by Andrea Dulanto
When attending an event produced by Wizard World, it is hard not to feel a bit geeky.
Currently on tour throughout the U.S. and Canada, Wizard World made its first stop in Miami, Florida. Same as other comic book conventions, Wizard World presents artists and merchandise from different genres—not just comics, but graphic novels, sci-fi, anime, gaming, cosplay, and cult comedy.
The traditional comic con audience is male. This was definitely the case in the Miami gaming room where men and boys showcased their card-playing skills with Yu-Gi-Oh and Magic: The Gathering. The competition had a high-stakes vibe with prizes ranging from Xboxes for younger players to $5000 for seasoned pros.
Some players compete in several tournaments a year and “can live off the prizes,” says a representative of Phoenix Games, the organization that hosted the competition. He estimates that women are only 5-10 percent of the gaming world, and is not sure why more women are not involved. Not that long ago, entire conventions were a “gaming room” of men, but more women are participating in the comic con world as artists and fans.
Many of the women at Comic Con represent distinct approaches to empowerment. Some may identify as feminists, others may not. Some may want to be known as a woman artist or a cosplay girl. Others may prefer to be seen as an artist or cosplayer without any reference to gender.
Erin Hurst, creator of the live-action comedy show 3000 Brigade, started going to cons as a fan in 1999. At that time, any girl who actually showed up at a convention was “worshipped…put on a pedestal.” In recent years, Hurst has seen a lot more women who do not care if conventions are “nerdy.” Hurst admits there is “still a little bit of sexism… [with girls] scantily clad in Princess Leia costumes.” But now there is also the “girl with a rodent hat on… [to add] more balance.”
Since 2007, Hurst has entertained convention audiences with comedy skits based on video games and con culture. Despite the enthusiastic response from fans, Hurst still has to confront the stereotype that “women aren’t considered as funny as men.” Her male audience will “come to a show, laugh like crazy” and when she presents herself as the author of the skits, they react with disbelief: “There’s no way a woman wrote that.” As evidenced by the continued success of the 3000 Brigade, Hurst enjoys proving them wrong.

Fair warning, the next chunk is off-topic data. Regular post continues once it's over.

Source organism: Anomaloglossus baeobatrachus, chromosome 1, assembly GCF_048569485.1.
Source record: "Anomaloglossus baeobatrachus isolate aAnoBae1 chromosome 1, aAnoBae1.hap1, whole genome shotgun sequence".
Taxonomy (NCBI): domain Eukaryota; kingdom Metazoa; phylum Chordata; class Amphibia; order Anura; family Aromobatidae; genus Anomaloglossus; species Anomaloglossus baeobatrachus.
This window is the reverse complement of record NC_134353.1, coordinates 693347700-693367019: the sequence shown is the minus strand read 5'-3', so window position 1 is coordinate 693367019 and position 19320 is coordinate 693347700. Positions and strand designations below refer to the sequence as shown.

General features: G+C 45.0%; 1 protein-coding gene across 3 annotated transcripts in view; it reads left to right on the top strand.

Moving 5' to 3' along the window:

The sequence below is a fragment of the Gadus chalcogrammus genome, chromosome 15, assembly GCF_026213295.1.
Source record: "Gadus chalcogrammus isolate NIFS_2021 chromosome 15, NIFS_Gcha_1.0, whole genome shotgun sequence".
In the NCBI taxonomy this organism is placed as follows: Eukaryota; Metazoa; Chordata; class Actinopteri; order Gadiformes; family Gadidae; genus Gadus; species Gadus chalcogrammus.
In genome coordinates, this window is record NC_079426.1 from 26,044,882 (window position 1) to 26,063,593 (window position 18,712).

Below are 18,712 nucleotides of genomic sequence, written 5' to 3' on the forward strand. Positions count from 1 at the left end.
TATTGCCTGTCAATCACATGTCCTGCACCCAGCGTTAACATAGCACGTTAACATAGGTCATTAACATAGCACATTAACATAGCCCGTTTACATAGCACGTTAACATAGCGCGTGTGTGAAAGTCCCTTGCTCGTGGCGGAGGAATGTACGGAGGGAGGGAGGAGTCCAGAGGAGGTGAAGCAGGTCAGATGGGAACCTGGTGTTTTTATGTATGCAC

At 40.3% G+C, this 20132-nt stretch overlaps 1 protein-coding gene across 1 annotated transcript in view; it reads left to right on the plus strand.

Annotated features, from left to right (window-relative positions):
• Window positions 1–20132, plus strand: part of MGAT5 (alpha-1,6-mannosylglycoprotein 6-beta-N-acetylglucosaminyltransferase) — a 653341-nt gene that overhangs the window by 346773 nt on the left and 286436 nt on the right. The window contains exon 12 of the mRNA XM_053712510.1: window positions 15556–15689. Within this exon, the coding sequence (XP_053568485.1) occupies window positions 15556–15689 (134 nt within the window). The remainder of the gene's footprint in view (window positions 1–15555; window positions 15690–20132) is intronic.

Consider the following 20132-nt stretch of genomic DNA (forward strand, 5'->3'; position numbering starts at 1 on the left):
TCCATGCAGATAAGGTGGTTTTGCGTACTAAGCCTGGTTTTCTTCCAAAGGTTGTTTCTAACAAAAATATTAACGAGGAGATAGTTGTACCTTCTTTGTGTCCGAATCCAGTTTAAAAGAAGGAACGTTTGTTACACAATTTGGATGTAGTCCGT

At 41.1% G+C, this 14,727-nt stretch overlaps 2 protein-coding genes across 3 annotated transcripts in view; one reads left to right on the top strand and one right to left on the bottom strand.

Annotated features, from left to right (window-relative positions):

Comic book artist Cayce Moyer has also had to deal with preconceived notions about her work. At a previous comic con, a man passed by her table several times before he finally asked if she was the artist. When she said yes, he seemed amazed at the idea that “girls can draw too.”
Despite this experience, Moyer has found that “most people at conventions… [know that] girls can do anything guys can do,” and she has built a supportive network with both men and women in her field. Moyer counts her former professor Bob Pendarvis as a strong advocate for women artists. Pendarvis created Sugar Ninjas, an open anthology for girls and women to share their artwork. Moyer affirms that the purpose of the website is “not [to be] against boys, but… to give girls an outlet.” Although the career path for an artist, especially a female artist, can be “uphill all the way,” Moyer knows “none of us can imagine doing anything different.”
Similar to Moyer, artist Nara Walker connects with communities online as well as at conventions. One resource, The Ormes Society – named for Jackie Ormes, a ground-breaking African-American female cartoonist of the 1930s-1950s – highlights a broad representation of African-American women in comics as artists and audiences.
Scott Blair, freelance illustrator and graphic artist, who has participated in comic cons for seven years, observes how women and men artists “help each other out…and get inspired by each other’s work.” Blair’s aesthetic, geared towards pin-up art, uses real models, “everyday girls,” who are a wide range of shapes and sizes. “It’s not overly sexualized stuff, they’re more comical situations as opposed to sexual… Once in a while someone [says] women shouldn’t be portrayed this way, but I get a lot of women customers.”
Other male artists share Blair’s support of women in the industry. Comic book artist Alé Garza, whose art reflects the same Playboy standard of seductress, admits that the profession was a “boy’s game in the past.” But there are “really talented women… who are starting to balance it out.”
Outside of the variations of pin-up girl, there aren’t many other ways to portray and view women at comic cons. And pin-up girl is not only on the cover of comic books and anime DVDs. She is also represented in the girls and women who dress up as these characters at conventions.